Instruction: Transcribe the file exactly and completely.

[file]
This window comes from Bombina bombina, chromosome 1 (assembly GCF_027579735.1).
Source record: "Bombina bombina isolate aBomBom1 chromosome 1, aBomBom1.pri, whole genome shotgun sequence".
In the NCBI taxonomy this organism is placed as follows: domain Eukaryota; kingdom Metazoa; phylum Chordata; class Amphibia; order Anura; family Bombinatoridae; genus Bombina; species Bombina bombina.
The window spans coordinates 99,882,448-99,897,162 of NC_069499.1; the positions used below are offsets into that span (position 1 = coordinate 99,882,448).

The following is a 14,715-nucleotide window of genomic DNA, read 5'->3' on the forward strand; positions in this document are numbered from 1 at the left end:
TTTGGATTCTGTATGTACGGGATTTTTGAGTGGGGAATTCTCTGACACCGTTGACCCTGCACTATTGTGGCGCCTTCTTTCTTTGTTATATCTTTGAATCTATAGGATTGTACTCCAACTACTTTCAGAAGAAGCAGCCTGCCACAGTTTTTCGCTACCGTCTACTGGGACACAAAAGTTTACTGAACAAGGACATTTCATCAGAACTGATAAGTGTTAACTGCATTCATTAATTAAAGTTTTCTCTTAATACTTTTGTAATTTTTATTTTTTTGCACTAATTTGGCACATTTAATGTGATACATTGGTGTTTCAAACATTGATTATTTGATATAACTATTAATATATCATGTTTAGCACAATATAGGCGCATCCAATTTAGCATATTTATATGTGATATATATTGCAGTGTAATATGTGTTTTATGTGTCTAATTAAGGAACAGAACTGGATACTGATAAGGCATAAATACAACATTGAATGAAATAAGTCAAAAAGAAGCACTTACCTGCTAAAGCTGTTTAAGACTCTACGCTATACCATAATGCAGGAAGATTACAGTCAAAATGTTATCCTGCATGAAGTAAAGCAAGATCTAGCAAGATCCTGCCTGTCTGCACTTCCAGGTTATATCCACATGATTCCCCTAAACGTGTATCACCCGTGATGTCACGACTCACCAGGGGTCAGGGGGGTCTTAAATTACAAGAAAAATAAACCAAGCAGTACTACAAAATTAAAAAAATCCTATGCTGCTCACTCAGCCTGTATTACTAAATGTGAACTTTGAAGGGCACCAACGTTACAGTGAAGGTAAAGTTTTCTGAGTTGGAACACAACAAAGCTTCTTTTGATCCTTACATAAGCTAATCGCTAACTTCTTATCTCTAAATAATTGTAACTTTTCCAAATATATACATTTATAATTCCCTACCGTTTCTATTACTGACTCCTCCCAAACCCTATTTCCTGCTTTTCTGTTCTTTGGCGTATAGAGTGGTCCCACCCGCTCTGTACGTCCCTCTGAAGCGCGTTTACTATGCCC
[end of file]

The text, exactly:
This window comes from Bombina bombina, chromosome 1 (assembly GCF_027579735.1).
Source record: "Bombina bombina isolate aBomBom1 chromosome 1, aBomBom1.pri, whole genome shotgun sequence".
In the NCBI taxonomy this organism is placed as follows: domain Eukaryota; kingdom Metazoa; phylum Chordata; class Amphibia; order Anura; family Bombinatoridae; genus Bombina; species Bombina bombina.
The window spans coordinates 99,882,448-99,897,162 of NC_069499.1; the positions used below are offsets into that span (position 1 = coordinate 99,882,448).

The following is a 14,715-nucleotide window of genomic DNA, read 5'->3' on the forward strand; positions in this document are numbered from 1 at the left end:
TTTGGATTCTGTATGTACGGGATTTTTGAGTGGGGAATTCTCTGACACCGTTGACCCTGCACTATTGTGGCGCCTTCTTTCTTTGTTATATCTTTGAATCTATAGGATTGTACTCCAACTACTTTCAGAAGAAGCAGCCTGCCACAGTTTTTCGCTACCGTCTACTGGGACACAAAAGTTTACTGAACAAGGACATTTCATCAGAACTGATAAGTGTTAACTGCATTCATTAATTAAAGTTTTCTCTTAATACTTTTGTAATTTTTATTTTTTTGCACTAATTTGGCACATTTAATGTGATACATTGGTGTTTCAAACATTGATTATTTGATATAACTATTAATATATCATGTTTAGCACAATATAGGCGCATCCAATTTAGCATATTTATATGTGATATATATTGCAGTGTAATATGTGTTTTATGTGTCTAATTAAGGAACAGAACTGGATACTGATAAGGCATAAATACAACATTGAATGAAATAAGTCAAAAAGAAGCACTTACCTGCTAAAGCTGTTTAAGACTCTACGCTATACCATAATGCAGGAAGATTACAGTCAAAATGTTATCCTGCATGAAGTAAAGCAAGATCTAGCAAGATCCTGCCTGTCTGCACTTCCAGGTTATATCCACATGATTCCCCTAAACGTGTATCACCCGTGATGTCACGACTCACCAGGGGTCAGGGGGGTCTTAAATTACAAGAAAAATAAACCAAGCAGTACTACAAAATTAAAAAAATCCTATGCTGCTCACTCAGCCTGTATTACTAAATGTGAACTTTGAAGGGCACCAACGTTACAGTGAAGGTAAAGTTTTCTGAGTTGGAACACAACAAAGCTTCTTTTGATCCTTACATAAGCTAATCGCTAACTTCTTATCTCTAAATAATTGTAACTTTTCCAAATATATACATTTATAATTCCCTACCGTTTCTATTACTGACTCCTCCCAAACCCTATTTCCTGCTTTTCTGTTCTTTGGCGTATAGAGTGGTCCCACCCGCTCTGTACGTCCCTCTGAAGCGCGTTTACTATGCCC